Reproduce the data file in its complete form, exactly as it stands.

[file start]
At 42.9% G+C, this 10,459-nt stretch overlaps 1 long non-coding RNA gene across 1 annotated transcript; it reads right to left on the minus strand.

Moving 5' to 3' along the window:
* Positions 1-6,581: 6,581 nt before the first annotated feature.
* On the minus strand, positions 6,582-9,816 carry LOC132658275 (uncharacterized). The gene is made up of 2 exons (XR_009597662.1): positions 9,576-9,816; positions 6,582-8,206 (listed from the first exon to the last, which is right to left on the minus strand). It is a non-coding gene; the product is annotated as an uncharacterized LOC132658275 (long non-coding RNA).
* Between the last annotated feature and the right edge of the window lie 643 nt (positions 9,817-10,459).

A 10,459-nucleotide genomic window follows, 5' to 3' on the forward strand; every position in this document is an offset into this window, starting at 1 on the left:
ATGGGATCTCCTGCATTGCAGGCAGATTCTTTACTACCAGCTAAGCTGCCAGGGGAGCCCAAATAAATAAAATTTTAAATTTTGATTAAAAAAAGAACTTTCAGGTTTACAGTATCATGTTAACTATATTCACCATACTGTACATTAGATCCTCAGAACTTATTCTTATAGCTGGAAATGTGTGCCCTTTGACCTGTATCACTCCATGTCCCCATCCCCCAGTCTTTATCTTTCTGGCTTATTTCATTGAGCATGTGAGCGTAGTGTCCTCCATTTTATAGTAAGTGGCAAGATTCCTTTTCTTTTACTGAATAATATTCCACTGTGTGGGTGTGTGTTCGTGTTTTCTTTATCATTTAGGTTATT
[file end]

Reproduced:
At 42.9% G+C, this 10,459-nt stretch overlaps 1 long non-coding RNA gene across 1 annotated transcript; it reads right to left on the minus strand.

Moving 5' to 3' along the window:
* Positions 1-6,581: 6,581 nt before the first annotated feature.
* On the minus strand, positions 6,582-9,816 carry LOC132658275 (uncharacterized). The gene is made up of 2 exons (XR_009597662.1): positions 9,576-9,816; positions 6,582-8,206 (listed from the first exon to the last, which is right to left on the minus strand). It is a non-coding gene; the product is annotated as an uncharacterized LOC132658275 (long non-coding RNA).
* Between the last annotated feature and the right edge of the window lie 643 nt (positions 9,817-10,459).

A 10,459-nucleotide genomic window follows, 5' to 3' on the forward strand; every position in this document is an offset into this window, starting at 1 on the left:
ATGGGATCTCCTGCATTGCAGGCAGATTCTTTACTACCAGCTAAGCTGCCAGGGGAGCCCAAATAAATAAAATTTTAAATTTTGATTAAAAAAAGAACTTTCAGGTTTACAGTATCATGTTAACTATATTCACCATACTGTACATTAGATCCTCAGAACTTATTCTTATAGCTGGAAATGTGTGCCCTTTGACCTGTATCACTCCATGTCCCCATCCCCCAGTCTTTATCTTTCTGGCTTATTTCATTGAGCATGTGAGCGTAGTGTCCTCCATTTTATAGTAAGTGGCAAGATTCCTTTTCTTTTACTGAATAATATTCCACTGTGTGGGTGTGTGTTCGTGTTTTCTTTATCATTTAGGTTATT